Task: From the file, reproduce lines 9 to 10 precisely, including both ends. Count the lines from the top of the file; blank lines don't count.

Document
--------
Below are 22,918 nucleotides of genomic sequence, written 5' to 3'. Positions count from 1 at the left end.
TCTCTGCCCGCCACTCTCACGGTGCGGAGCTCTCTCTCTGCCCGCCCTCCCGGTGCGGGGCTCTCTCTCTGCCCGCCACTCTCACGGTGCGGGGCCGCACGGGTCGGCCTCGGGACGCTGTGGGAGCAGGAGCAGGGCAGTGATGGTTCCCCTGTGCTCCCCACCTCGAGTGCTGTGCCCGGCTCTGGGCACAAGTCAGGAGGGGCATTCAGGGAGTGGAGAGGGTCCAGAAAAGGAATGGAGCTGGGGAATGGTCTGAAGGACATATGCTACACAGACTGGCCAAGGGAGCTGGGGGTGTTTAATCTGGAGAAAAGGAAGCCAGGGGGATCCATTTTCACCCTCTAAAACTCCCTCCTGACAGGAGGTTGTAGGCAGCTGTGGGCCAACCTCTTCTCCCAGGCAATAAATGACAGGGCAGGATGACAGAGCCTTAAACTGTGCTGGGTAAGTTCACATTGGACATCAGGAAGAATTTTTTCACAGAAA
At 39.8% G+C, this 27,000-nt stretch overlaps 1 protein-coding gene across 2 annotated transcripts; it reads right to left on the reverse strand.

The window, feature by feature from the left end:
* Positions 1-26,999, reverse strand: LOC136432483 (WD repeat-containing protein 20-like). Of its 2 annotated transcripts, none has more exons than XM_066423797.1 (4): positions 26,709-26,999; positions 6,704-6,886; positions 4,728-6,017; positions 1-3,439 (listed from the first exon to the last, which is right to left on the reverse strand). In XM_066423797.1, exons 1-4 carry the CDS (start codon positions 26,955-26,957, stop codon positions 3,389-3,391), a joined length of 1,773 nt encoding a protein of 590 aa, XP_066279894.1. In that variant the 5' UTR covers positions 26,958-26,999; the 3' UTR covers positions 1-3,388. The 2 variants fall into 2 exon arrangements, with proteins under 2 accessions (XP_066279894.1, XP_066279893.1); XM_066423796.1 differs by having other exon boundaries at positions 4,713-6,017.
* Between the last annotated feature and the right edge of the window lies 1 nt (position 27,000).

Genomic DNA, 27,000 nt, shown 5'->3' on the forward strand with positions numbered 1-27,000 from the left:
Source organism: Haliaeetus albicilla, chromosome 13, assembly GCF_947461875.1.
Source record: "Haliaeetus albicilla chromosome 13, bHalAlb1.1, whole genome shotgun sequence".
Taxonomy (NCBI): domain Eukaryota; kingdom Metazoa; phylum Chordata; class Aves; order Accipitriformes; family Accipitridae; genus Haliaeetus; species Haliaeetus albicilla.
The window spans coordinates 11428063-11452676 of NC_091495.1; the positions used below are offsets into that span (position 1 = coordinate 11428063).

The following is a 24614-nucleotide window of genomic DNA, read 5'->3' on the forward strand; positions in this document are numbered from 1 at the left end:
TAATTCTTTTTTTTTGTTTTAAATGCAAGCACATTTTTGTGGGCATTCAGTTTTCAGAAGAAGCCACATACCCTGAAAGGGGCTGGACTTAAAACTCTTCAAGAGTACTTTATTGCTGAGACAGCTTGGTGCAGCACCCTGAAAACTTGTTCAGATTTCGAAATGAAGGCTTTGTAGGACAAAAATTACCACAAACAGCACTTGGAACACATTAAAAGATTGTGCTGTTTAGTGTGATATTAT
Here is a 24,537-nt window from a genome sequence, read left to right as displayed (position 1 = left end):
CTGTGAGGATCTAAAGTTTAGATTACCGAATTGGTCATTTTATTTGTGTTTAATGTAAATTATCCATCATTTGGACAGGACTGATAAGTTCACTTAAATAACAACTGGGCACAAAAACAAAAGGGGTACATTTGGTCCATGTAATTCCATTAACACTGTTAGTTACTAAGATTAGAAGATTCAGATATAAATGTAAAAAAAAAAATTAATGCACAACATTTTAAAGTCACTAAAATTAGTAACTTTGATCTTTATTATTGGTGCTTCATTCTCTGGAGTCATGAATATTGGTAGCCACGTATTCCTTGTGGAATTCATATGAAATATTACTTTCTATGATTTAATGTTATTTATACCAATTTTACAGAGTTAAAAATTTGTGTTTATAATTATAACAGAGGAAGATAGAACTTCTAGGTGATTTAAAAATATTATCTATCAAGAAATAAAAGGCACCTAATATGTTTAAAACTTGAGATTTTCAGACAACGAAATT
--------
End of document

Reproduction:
Source record: "Haliaeetus albicilla chromosome 13, bHalAlb1.1, whole genome shotgun sequence".
Taxonomy (NCBI): domain Eukaryota; kingdom Metazoa; phylum Chordata; class Aves; order Accipitriformes; family Accipitridae; genus Haliaeetus; species Haliaeetus albicilla.